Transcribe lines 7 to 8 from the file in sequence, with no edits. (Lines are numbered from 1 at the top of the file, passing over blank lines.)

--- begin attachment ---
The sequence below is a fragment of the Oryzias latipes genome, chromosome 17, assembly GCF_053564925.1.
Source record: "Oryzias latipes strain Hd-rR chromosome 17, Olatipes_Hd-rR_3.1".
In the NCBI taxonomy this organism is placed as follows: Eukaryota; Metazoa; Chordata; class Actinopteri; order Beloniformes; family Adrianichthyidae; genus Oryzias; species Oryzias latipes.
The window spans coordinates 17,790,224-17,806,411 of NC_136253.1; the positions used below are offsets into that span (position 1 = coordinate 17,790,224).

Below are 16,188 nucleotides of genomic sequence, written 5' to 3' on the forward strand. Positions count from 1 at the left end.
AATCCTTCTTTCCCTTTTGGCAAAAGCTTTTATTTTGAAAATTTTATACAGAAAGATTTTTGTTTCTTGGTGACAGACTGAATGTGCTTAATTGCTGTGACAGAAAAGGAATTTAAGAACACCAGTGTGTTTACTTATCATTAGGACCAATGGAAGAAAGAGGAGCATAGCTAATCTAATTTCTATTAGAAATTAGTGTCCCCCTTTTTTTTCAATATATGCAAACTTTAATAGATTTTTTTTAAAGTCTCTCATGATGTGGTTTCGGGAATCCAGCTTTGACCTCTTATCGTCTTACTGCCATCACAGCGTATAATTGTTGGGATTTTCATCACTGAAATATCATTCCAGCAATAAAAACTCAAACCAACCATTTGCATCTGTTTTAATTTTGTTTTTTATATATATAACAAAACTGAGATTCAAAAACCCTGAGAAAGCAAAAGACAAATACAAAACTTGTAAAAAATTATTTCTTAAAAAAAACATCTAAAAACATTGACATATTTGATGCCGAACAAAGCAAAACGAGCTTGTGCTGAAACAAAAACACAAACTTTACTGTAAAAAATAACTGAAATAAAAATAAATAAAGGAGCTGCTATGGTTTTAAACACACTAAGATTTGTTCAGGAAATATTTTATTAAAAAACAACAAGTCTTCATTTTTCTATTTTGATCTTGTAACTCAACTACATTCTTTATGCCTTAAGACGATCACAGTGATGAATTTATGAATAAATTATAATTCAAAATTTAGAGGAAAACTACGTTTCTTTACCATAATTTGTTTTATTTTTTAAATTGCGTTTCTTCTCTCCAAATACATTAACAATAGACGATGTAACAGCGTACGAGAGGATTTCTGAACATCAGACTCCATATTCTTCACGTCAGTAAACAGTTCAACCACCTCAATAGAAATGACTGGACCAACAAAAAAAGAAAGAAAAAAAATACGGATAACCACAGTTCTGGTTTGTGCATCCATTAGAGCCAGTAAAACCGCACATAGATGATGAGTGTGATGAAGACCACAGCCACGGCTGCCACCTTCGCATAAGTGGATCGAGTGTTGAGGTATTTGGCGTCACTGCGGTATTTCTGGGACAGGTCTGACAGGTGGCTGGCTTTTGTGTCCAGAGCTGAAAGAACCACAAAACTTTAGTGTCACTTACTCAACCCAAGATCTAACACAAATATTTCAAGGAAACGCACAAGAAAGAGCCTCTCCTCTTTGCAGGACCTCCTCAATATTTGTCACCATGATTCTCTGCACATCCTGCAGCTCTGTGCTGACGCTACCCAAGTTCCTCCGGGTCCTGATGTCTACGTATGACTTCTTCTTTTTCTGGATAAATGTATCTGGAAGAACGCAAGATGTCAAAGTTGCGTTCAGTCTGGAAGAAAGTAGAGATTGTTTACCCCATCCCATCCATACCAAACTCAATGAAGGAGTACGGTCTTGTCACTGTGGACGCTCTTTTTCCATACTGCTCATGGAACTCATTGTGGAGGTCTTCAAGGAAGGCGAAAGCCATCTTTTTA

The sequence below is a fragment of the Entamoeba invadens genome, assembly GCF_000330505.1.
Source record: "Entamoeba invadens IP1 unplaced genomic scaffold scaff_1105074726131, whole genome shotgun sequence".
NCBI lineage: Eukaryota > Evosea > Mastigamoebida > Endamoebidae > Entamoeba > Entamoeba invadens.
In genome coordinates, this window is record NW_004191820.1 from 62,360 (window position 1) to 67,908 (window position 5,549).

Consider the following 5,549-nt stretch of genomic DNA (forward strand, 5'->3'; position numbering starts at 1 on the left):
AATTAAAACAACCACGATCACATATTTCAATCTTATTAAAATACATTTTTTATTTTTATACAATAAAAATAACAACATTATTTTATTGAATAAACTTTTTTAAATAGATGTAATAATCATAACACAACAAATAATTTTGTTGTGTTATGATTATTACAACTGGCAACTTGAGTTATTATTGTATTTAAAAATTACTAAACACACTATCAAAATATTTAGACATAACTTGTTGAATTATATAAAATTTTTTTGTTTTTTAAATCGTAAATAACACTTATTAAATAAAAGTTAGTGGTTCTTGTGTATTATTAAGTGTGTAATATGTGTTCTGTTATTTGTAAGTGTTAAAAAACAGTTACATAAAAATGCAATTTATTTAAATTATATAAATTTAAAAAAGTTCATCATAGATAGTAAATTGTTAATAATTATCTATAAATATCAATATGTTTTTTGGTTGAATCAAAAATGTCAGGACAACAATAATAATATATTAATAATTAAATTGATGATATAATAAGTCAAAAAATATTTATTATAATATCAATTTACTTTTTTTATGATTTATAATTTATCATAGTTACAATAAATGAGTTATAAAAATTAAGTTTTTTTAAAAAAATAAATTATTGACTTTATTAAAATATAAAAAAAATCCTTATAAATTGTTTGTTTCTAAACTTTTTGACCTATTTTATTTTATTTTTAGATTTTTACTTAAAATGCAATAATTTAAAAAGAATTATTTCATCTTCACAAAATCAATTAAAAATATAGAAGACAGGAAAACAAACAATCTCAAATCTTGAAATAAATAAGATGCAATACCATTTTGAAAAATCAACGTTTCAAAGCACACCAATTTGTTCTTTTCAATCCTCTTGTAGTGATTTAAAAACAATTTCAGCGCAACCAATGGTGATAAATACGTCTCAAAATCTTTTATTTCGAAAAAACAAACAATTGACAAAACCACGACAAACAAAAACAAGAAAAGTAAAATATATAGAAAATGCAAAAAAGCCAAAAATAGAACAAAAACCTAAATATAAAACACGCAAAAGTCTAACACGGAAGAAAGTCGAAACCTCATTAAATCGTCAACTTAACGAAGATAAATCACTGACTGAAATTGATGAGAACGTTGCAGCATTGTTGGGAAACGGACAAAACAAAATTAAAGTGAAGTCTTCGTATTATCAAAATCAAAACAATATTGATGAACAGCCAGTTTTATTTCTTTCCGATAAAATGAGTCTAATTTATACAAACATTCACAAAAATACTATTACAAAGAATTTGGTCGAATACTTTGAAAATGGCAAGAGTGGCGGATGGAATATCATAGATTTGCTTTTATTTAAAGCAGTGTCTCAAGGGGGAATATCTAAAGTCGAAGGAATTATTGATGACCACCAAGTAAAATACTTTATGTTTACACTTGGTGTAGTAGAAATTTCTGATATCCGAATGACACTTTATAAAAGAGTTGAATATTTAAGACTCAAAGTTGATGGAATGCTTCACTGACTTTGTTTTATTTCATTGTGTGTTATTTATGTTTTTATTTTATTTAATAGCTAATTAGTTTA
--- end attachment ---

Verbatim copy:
The sequence below is a fragment of the Entamoeba invadens genome, assembly GCF_000330505.1.
Source record: "Entamoeba invadens IP1 unplaced genomic scaffold scaff_1105074726131, whole genome shotgun sequence".